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Hypopigmented MF or hypopigmented interface T cell dyscrasia?


Dr. Mona Abdel-Halim

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One of the difficult areas in dermatopathology is the diagnosis of hypopigmented MF (HMF). Most of the cases affect children and young aged individuals. Constellation of clinical, histopathological and gene re-arrangement studies are needed to reach a definite diagnosis. In areas of the world like Egypt where resources are limited, TCR gene rearrangement studies are a luxurious kind of investigation that is not available on routine basis. Besides, it is known that TCR in HMF might be unreliable with many cases showing polyclonal pattern. This makes the histopathological features a cornerstone in the diagnosis.

I would like to thank Dr Carr for providing us, in his comment on one of his Friday cases, with a link to a very important article about hypopigmented interface T cell dyscrasia* which mimics HMF clinically but shows some histopathological differences from it. In the reported series, the hypopigmented lesions were mainly asymmetrical and the pathology was defined by a cell poor interface lymphocytes with mild cerebriform atypia. The interface lymphocytes were focal in nature and not involving the whole front of the epidermis. In some cases, the mildly atypical lymphocytes formed collections similar to Pautrier's abscesses but differed from those in HMF by the low grade atypia of the lymphocytes and by the usual association with degenerated melanocytes or keratinocytes. Also wiry fibroplasia was not detected in these cases. The cells expressed a significant reduction in CD7 and CD62L and in half of the cases; the cells were CD8 positive as in HMF. Clonality studies were negative. One case in the described series progressed to frank HMF. It is considered to be a distinct type of T cell dyscrasia that may only rarely progress to HMF.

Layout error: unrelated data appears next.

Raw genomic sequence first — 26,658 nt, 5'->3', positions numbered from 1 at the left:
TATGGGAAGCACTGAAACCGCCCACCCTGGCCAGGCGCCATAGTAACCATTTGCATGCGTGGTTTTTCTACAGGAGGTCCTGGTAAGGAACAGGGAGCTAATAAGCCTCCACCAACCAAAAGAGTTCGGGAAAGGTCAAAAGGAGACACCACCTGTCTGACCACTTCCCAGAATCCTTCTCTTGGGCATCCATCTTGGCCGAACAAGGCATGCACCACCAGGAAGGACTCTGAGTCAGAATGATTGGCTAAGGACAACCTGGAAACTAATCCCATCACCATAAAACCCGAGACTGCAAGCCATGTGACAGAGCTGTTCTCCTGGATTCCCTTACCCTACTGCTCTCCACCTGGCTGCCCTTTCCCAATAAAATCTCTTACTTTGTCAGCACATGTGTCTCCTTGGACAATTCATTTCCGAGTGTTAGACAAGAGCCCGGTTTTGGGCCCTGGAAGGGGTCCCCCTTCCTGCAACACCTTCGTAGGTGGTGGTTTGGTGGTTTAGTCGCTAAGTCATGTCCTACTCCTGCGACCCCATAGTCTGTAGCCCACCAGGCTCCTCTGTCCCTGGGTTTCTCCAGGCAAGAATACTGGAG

This entity provided a perfect diagnosis to many cases that we see in Egypt, mainly affecting young age groups, with lesions clinically suspected to be HMF with affection of buttocks and thighs and with tinges of erythema and/or scaling, and pathologically showing features suggestive of HMF but very mild and focal in nature. We tended to be more on the safe side and used to call these cases early HMF and recommended phototherapy. I prefer now to call them hypopigmented interface T cell dyscrasia. It is treated by the same measures as HMF.

I would love to read your experiences with this entity.[list]
[*]Hypopigmented interface T-cell dyscrasia: A form of cutaneous T-cell dyscrasia distinct from hypopigmented mycosis fungoides

Magro et al., 2014, J Dermatology; 41: 609–617
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